A Portrait of the Artist as a Young Man – James Joyce

A long time ago I read Ulysses by James Joyce and for decades considered that was enough Joyce to last a lifetime; but I also had this book, and at 199 pages it was a lot shorter, maybe it was time for another go? Well I finished it this morning and if anything it was the tougher read of the two books. A series of disjointed episodes with several characters appearing seemingly at random but treated as though they had been there all the time however lacking context to place them within the tale, such as it is. It was also, to my considerable surprise, a book about Stephen Dedalus, the main character for the first third of Ulysses and here more clearly as a fictional representative of James Joyce himself. The book starts with the earliest memories of Stephen as a very small child and finishes with him deciding to leave Ireland just as Joyce did, and on the way Stephen attends the same schools and university as the author and his family has the money problems not helped by his father’s alcoholism. So is it a work of fiction or is it a disguised autobiography? It’s a bit of both, a fictionalised autobiography and with no way to separate the two parts, it also has several issues which made it a more difficult read even than the famously difficult Ulysses; the biggest of which is the twenty odd pages in the middle of the book that is basically a religious screed on life, death, heaven and hell which in places reads like a sermon from the more hellfire branch of the Catholic church and in others like an interminable list of confusing arguments, see below for a random sample of this section.

What you eventually get from this huge section is Stephen Dedalus’s slow retreat from the Catholic doctrine that he has been immersed in from childhood, first at home and then at the Jesuit boarding school of Clongowes Wood College and after a year there, when his father ran out of money to pay the fees for that place, on to the Christian Brothers O’Connell School in Dublin. This was exactly as Joyce himself did. By the end of the book as he is graduating from university Dedalus admits to his friend that he doesn’t want to take holy communion as his mother wishes because he has largely lost his faith “I will not serve that which I no longer believe”. Joyce himself had a somewhat more complicated relationship with Catholicism, certainly by the time he left Ireland he was not a practising Catholic but he attended church services during his self imposed exile on the continent, largely in Paris and Trieste, which lasted from 1904 until his death in 1941.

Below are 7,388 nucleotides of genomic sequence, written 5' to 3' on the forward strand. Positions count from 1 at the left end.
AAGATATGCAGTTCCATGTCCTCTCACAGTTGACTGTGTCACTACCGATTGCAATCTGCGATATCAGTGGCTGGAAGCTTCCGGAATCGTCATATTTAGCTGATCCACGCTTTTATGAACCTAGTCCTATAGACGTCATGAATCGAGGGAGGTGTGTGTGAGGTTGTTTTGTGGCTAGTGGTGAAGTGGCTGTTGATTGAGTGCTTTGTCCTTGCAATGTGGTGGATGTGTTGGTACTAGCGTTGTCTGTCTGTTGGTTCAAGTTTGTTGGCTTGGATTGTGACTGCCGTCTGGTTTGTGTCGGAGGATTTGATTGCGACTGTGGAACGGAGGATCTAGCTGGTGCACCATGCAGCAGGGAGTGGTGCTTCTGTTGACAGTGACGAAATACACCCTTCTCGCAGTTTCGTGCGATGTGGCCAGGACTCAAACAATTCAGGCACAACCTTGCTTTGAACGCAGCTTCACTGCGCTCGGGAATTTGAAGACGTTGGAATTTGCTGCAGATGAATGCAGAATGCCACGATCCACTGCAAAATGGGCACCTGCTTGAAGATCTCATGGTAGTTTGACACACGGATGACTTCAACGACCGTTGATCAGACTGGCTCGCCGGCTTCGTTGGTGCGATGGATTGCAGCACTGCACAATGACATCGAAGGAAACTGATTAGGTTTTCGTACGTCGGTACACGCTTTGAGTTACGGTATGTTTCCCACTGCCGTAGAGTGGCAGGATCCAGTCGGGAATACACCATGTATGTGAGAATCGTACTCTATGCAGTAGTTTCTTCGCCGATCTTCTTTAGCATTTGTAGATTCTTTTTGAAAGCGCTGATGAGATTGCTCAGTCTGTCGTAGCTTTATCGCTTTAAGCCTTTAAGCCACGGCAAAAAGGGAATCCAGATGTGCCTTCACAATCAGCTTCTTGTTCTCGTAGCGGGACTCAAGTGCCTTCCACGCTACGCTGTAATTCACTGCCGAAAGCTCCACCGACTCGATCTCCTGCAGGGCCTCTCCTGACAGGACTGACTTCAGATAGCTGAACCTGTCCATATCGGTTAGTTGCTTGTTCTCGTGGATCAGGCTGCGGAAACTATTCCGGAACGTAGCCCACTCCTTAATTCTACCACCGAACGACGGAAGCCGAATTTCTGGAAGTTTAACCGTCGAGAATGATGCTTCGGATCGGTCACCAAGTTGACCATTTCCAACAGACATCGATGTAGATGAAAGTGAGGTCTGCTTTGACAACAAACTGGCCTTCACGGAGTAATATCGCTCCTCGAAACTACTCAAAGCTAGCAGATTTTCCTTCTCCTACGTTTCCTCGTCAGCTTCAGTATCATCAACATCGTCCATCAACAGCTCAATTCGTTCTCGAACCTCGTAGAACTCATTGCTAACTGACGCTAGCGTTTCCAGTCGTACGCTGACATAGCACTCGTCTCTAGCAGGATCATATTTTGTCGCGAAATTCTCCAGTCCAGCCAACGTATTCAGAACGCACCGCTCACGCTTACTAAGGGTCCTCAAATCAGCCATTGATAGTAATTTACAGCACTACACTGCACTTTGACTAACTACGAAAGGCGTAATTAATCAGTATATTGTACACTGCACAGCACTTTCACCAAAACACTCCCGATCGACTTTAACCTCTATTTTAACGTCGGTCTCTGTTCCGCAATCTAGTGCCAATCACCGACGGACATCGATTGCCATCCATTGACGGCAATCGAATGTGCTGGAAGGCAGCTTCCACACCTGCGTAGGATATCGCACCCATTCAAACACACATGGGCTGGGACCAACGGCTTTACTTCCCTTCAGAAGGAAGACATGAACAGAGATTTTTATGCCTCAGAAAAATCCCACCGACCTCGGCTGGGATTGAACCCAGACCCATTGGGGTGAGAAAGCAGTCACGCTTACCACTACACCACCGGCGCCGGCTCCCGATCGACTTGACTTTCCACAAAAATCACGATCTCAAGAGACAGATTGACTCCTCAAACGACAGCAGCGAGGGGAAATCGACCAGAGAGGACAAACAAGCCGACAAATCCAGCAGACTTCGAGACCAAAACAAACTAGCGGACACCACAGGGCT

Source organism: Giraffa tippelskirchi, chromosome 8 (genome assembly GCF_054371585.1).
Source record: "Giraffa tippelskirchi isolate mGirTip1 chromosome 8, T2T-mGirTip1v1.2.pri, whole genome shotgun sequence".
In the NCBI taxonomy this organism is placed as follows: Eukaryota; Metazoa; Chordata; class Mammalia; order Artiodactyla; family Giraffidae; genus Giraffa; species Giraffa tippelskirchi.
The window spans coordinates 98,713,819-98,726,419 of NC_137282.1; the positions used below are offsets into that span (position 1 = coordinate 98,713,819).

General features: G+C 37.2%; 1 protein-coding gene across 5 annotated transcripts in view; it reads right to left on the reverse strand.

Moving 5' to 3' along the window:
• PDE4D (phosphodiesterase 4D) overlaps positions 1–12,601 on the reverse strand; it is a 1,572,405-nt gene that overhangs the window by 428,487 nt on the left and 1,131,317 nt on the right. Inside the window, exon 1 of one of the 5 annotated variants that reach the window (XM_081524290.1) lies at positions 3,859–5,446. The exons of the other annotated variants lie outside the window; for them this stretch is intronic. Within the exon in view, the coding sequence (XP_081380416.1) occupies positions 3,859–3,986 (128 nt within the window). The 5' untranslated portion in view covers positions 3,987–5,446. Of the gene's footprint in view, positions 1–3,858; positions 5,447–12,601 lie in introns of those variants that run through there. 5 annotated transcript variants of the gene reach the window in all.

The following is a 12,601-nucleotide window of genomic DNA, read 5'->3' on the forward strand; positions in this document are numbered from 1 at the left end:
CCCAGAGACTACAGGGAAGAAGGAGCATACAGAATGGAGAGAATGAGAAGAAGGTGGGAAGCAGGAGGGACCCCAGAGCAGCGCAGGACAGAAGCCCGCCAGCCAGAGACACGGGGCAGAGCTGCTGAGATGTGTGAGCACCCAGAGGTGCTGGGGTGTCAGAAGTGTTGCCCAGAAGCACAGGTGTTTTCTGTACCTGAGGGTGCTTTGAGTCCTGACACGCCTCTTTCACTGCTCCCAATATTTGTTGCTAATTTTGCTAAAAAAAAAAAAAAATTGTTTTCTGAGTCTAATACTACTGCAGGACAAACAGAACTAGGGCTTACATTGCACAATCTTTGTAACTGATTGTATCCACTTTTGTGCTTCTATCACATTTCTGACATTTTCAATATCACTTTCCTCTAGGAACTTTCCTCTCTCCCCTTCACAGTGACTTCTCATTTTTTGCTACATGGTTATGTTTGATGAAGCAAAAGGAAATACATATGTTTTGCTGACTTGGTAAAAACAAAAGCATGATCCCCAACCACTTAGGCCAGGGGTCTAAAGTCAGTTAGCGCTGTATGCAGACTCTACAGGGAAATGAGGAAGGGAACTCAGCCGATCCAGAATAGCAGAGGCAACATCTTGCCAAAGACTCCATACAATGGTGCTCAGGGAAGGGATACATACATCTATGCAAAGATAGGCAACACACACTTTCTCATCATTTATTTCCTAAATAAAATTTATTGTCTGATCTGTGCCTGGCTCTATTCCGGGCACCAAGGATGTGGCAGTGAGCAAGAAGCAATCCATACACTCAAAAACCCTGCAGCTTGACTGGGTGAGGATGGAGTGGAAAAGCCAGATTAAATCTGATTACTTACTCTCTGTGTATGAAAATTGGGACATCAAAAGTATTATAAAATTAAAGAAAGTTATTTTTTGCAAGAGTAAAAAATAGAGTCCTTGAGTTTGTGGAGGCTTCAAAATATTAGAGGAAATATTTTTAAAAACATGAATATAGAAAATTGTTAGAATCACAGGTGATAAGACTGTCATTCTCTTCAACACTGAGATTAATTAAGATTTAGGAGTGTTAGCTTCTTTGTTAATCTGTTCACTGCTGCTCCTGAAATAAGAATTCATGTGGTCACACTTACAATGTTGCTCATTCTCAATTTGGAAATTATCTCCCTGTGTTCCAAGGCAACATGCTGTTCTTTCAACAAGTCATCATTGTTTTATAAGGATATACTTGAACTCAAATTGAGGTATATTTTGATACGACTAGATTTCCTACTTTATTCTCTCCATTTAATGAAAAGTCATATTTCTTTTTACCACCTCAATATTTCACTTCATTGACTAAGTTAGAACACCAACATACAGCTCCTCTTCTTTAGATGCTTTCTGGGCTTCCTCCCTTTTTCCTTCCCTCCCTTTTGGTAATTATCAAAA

My other problem with the book is the regular use of Latin in the text, which I have never studied, and in this version of the book is not translated in footnotes which I suspect more modern editions do. My copy is from May 1948 during the crossover from Penguin Books in America to them going independent as Signet which explains the somewhat confusing references to Penguin, Signet and even New American Library (NAL) on the front cover. There is also Irish slang and several words that I didn’t recognise so that much like the Dean in the passage below I found myself putting the book down to look up a word.

A tundish by the way is nowadays a plumbing term for a device placed close to the pressure release valve that allows people to see if water has escaped the system due to excessive water pressure rather than a means of getting liquid into something but a century ago when ‘A Portrait of the Artist as a Young Man’ was written it was more usually a funnel used in the brewing industry.

All in all you are left with the impression that Joyce was more concerned with showing off his own perceived brilliance than telling a coherent story and at times I was tempted to give up but by then I was half way through so kept on going. Fortunately the final chapter, of the five, did read more like the book I was expecting so it was worth ploughing on. Will I read more Joyce? Probably not; but then again I said that after finishing Ulysses. I don’t have any more of his works on the shelves though so it would have to be a new purchase.


2 thoughts on “A Portrait of the Artist as a Young Man – James Joyce

  1. Interesting comments! I read this when I started to read Ulysses a couple of years ago, to learn more about Stephen Dedalus and thought it was brilliant. Those small boys must have been absolutely terrified by the priests and their hellfire and damnation. Quite a few of the characters also turn up in Dubliners (as well as Ulysses) so that could be a next read!


    1. I don’t know whether to try any more or just give up on the basis that Joyce isn’t for me. Some writers work for people, some don’t and Joyce simply isn’t calling me to read another of his works. Yes the hellfire stuff must have been horrendous for the children involved but does that excuse the pretentiousness of the writing, I’m not sure it does. I’d much rather read Orwell

      Liked by 1 person

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